Burj Al Arab Hotel regarded is one of the finest hotels of the world and a symbol of Dubai celebrates its first ten years in December 2009. The iconic bulding, which resembles a giant billowing sail, has become one of the most notable landmarks in the Gulf emirate. It is one of the most luxurious and most expensive hotels in the world but much more besides.
Many people call it the 7 Star hotel of Dubai, “There is a myth surrounding this hotel. We never claimed to be a seven-star establishment but we have acquired that reputation,” said Heinrich Morio, general manager of the Burj Al Arab.
Perhaps the considerable reputation of the hotel arises from 202 lavishly-appointed duplex suites or the seemingly endless 22-carat gold-plated surfaces. Adding to the upmarket impression is an unusually large staff of 1,500, whose job it is to pamper the guests. This amounts to seven employees per visitor. The prices are definitely high.
Such features made the hotel unique when it first opened. “We cater for the world’s most discerning guests and the level of expectation is extremely high,” said Morio who hails from Germany. Despite the global economic downturn, the Burj al Arab has not lowered its prices and is well-booked, he added.
Gaining access to this noble house of Arabian hospitality on Jumeirah Beach Road is not as straightforward as it looks and a guarded causeway prevents tourists from simply strolling through the entrance. Those without a reservation in one of the restaurants or a booked room for the night are left to gaze at the 321-metre-tall space-age structure from the outside. For illustrious guests a fleet of ten chauffeur-driven Rolls-Royce limousines is available to transport them from the city’s airport.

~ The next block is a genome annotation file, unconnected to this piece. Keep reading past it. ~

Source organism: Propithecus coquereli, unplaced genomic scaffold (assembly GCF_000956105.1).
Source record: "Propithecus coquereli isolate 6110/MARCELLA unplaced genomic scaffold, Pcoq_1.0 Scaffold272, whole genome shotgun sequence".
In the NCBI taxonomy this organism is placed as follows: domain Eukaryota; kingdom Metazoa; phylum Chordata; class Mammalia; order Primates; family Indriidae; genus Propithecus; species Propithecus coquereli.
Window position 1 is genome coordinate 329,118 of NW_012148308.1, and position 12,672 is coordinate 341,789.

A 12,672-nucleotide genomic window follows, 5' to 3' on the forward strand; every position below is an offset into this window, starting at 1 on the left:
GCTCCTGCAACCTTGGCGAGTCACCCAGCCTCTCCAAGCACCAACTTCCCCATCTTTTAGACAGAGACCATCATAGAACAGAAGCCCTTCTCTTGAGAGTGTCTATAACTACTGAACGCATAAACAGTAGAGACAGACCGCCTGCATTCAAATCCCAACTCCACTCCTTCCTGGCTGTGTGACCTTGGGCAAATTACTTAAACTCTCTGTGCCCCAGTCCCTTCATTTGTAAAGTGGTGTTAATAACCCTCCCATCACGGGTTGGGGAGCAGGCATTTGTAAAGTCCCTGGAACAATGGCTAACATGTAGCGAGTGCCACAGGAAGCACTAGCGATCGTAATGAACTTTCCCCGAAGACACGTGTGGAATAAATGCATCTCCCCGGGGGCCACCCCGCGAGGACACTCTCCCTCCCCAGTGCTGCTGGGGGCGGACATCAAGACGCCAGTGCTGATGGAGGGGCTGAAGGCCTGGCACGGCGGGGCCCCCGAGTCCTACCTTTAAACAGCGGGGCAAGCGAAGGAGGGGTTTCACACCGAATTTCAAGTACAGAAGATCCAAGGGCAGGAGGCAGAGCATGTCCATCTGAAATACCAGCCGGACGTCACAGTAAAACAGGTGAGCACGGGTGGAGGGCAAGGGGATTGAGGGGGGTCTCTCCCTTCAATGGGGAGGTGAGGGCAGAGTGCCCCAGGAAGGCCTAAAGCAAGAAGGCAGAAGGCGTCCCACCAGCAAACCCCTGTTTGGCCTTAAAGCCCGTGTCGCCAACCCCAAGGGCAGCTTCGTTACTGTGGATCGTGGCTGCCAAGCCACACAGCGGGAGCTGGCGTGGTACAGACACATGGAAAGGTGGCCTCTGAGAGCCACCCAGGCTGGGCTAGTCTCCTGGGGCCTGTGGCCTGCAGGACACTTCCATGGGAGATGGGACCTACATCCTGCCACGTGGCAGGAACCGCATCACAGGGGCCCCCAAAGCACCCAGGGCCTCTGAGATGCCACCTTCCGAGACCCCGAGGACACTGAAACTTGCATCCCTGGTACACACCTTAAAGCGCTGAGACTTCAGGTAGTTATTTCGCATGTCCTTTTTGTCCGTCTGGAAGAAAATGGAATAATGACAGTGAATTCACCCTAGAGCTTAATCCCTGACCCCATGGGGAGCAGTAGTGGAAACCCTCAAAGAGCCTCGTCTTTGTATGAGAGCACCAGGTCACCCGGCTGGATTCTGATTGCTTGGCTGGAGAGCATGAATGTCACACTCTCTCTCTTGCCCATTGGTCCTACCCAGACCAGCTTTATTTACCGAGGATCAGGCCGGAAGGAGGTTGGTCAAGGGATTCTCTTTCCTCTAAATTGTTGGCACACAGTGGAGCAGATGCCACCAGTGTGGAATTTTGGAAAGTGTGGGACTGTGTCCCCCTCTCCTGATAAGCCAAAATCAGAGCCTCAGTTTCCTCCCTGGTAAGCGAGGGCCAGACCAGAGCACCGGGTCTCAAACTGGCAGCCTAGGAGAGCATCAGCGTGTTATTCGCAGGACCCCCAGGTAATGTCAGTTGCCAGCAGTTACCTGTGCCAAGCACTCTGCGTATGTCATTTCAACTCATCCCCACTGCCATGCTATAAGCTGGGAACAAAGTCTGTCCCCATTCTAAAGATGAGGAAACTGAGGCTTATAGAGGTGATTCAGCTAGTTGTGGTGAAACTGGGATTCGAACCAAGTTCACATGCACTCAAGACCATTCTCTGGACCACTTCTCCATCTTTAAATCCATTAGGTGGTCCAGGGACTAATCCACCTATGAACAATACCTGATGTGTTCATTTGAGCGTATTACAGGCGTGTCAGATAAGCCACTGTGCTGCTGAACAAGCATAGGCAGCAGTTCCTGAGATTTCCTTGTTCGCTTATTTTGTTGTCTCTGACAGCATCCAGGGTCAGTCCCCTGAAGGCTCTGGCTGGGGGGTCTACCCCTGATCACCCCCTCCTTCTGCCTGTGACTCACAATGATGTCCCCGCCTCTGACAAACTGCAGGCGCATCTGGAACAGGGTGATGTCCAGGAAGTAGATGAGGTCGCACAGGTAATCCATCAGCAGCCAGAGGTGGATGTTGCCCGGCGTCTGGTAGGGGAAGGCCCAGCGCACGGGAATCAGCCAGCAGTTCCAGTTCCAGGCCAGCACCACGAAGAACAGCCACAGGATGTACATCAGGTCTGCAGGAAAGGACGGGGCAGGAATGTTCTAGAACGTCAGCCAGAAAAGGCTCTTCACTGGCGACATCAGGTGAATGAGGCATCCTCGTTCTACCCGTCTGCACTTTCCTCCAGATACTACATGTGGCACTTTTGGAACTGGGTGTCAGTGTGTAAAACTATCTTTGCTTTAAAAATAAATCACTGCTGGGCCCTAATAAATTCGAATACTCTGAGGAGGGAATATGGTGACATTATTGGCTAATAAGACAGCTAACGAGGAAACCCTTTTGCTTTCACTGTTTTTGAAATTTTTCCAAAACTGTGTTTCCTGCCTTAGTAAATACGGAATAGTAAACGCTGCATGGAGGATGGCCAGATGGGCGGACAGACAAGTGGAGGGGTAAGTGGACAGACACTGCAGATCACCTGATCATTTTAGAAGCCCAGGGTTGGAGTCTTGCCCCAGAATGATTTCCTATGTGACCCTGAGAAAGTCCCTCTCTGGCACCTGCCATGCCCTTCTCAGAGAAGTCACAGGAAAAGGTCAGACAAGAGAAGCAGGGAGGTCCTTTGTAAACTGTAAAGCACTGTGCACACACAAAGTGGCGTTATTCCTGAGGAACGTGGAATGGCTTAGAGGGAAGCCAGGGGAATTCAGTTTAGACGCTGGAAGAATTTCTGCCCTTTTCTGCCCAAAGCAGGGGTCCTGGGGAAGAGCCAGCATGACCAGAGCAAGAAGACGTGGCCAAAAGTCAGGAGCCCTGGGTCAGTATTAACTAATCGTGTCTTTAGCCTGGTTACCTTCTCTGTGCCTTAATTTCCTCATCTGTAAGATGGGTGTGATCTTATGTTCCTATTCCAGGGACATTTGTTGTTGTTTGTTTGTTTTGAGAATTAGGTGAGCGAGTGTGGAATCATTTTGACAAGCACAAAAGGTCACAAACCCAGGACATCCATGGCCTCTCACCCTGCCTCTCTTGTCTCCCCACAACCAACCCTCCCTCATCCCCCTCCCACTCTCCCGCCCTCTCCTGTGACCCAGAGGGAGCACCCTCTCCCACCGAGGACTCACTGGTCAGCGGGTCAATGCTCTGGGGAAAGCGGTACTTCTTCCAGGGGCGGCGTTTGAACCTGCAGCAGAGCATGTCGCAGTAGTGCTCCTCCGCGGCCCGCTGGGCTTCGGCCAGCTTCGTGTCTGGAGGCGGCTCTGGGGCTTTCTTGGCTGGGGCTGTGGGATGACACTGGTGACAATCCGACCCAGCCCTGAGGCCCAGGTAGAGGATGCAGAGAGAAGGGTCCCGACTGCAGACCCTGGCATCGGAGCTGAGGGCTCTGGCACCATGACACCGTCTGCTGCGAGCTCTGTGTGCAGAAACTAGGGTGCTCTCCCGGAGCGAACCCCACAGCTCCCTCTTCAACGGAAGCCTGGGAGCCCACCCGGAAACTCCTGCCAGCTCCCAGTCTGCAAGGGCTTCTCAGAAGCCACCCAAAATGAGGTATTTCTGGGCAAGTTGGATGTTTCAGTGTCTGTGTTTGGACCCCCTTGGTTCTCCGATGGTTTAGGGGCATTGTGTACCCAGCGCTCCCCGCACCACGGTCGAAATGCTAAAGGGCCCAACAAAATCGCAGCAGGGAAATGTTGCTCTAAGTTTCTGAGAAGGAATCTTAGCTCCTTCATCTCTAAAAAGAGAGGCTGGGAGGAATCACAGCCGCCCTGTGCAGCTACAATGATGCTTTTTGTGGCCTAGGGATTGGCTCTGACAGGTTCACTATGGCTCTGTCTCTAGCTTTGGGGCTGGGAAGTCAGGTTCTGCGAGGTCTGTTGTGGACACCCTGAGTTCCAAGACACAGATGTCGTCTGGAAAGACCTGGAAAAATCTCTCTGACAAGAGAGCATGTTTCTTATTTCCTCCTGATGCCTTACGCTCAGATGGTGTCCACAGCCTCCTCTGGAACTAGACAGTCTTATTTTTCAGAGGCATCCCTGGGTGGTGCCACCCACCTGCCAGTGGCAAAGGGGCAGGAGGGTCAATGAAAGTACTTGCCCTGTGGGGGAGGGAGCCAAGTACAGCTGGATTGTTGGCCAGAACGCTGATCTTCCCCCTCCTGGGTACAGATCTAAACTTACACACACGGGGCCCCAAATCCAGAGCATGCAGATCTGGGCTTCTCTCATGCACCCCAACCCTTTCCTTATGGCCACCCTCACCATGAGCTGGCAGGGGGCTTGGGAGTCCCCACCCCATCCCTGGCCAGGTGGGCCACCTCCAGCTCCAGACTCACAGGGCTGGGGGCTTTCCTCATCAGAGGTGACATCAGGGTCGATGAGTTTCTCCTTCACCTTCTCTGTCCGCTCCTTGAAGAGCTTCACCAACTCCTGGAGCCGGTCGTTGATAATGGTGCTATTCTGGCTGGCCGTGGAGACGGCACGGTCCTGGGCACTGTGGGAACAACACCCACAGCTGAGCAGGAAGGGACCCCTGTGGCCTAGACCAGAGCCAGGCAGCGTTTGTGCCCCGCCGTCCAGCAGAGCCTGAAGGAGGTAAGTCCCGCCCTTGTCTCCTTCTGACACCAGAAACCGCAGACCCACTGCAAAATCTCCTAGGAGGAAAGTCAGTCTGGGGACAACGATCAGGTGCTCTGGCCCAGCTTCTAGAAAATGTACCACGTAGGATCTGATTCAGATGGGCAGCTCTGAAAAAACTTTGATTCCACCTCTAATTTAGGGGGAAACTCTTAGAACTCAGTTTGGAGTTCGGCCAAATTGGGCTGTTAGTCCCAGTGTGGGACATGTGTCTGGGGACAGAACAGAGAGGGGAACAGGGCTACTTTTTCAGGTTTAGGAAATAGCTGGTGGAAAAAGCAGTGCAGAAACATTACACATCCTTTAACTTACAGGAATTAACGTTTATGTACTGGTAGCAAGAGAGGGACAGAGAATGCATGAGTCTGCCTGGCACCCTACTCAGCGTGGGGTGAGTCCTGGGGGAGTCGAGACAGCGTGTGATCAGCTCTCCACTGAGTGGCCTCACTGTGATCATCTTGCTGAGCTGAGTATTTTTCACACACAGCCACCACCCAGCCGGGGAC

The interior of this hotel is best described as serenely sumptuous with fountains in the foyer and all manner of luxurious fittings. The hotel belongs to the Dubai Holding, most of which is owned by the ruling al Maktoum family. After around 40 years of oil wealth they decided to transform Dubai into a magnet for financiers and holidaymakers.
Before that could happen the emirate had to make a name for itself worldwide. The Burj Al Arab placed a key part in that strategy. “The owners wanted to create the most handsome, luxurious and splendid hotel the world has ever seen,” said the manager. A brief on this scale made it easier for the architects and designers to create features shared with only a handful of hotels in the world.
One example is the pets department where British-born Warren R Baverstock looks after the hotel’s numerous aquariums. “I came to Dubai ten years ago and as I lay on the beach and gazed at the hotel I was simply thrilled,” he recalled. Back then he quickly made up his mind to trade northern Europe for the heat of the desert.
A lot has changed in Dubai since the hotel opened in December 1999. The metropolis has continued to expand and where locals once played impromptu football games alongside the hotel, exclusive apartments and hotels have mushroomed. Yet staff at the Burj al Arab do not fear competition from spectacular new resorts such as the new Palm Island.
Dubai’s signature building no longer stands alone and in December of this year it is set to be dwarfed by the new Burj Dubai, the projected world’s tallest structure with more than 160 floors.
The new hotel has been the subject of much speculation regarding its precise height – the official word is that is stands at over 800 metres – along with the exact opening date and the scale of planned public celebrations to mark its inception. The investment costs are no secret and it is well known in Dubai that this latest superlative structure cost around a billion dollars to erect.